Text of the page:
Closer to crucial assembly elections due next year, Prime Minister Narendra Modi’s second cabinet reshuffle since he took over in 2014 is more practical than substantive. With no major changes since the rejig doesn’t reflect any major policy change.
With BJP president Amit Shah and Modi’s eye fixed on the upcoming assembly polls and, more importantly, the 2019 Lok Sabha elections, Modi’s new cabinet now has given preferential treatment to big states — 15 ministers from Uttar Pradesh, eight from Bihar, seven from Madhya Pradesh, six each from Gujarat, Maharashtra and Rajasthan, four each to Andhra Pradesh and Chhattisgarh.
If we see the caste equations, there are 47 representations from the general category, many are Brahmins, 13 OBC, eight from the Scheduled Castes and five from the Scheduled Tribes. The Shah-Modi-Jaitley troika has kept the party happy by giving portfolios to 69 of its MPs (56 Lok Sabha and 20 Rajya Sabha) but has failed to enthuse the allies. Except Chandrababu Naidu’s TDP who has two ministers, others have just one.
The shocker in the reshuffle was the replacement of HRD Minister Smriti Irani with Prakash Javadekar, who many strongly feel had goofed up as an environment minister by diluting norms and helping corporate houses. Where controversial Irani became a major block in implementing government’s agenda, Javadekar will perhaps be more pliable.
“It is not elevation and if decision makers think that he was a great climate change minister then they should realise that climate change policy is not meant for 10 days or a year but a long time policy decision,” according to a political observer, adding, “Irani was toeing the RSS line only. Did the decision makers find her an over-performer?”
Even new faces like MJ Akbar as Minister of State for External Affairs is something like when Omar Abdullah was made MoS External Affairs in the Vajpayee regime to show a token Muslim face. “But, if the government feels that he can be close to the Muslim countries, will he be able to change relations with Israel? Is it practical? Besides, it is to be seen how do Jaishankar and Akbar get along because both are professionals. I don’t see any excitement in this reshuffle which produces more question marks,” says sociologist and political thinker Shiv Visvanathan.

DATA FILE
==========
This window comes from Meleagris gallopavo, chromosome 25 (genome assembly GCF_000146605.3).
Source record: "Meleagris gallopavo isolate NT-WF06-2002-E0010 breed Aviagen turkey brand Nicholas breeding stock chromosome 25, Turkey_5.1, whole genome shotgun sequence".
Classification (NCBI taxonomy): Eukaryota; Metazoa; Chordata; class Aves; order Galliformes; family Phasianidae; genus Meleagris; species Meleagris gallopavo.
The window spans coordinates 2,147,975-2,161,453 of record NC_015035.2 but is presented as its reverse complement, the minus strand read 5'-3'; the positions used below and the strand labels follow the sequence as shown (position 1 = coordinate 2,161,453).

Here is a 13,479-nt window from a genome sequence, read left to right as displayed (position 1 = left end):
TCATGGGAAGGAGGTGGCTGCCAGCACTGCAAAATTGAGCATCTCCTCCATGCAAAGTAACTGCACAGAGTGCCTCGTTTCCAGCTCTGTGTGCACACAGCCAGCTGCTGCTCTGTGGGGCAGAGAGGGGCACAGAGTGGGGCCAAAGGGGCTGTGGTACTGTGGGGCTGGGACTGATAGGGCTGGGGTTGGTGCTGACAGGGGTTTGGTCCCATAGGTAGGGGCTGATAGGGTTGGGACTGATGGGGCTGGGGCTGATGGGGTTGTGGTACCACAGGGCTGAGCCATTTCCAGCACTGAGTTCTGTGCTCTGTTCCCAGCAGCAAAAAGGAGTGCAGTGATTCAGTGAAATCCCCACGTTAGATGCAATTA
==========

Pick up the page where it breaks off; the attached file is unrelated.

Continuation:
Visvanathan doesn’t see any major change in policy in this reshuffle, like the decision on RBI Governor Raghuram Rajan was a major policy decision which will have “more impact”. He says, “The rejig is like musical chairs with only chairs and bad music.”
The other shocker was the shifting of Jayant Sinha from Finance to Aviation. According to a political observer, Sinha was most likely out of favour for speaking out of turn. But unlike VK Singh, who also spoke out of turn and created controversy, Sinha maintained “decorum and debate while following the norms. Many used to feel that he is the future finance minister”.
Surprisingly, Ravi Shankar Prasad, who was shifted from the Law Ministry to IT in first reshuffle, has now been shifted back. So what is the criteria of selection?
With no future policy change and the only focus being on elections and social engineering, it appears the BJP is going the Congress way of only attempting to harness the weaker sections.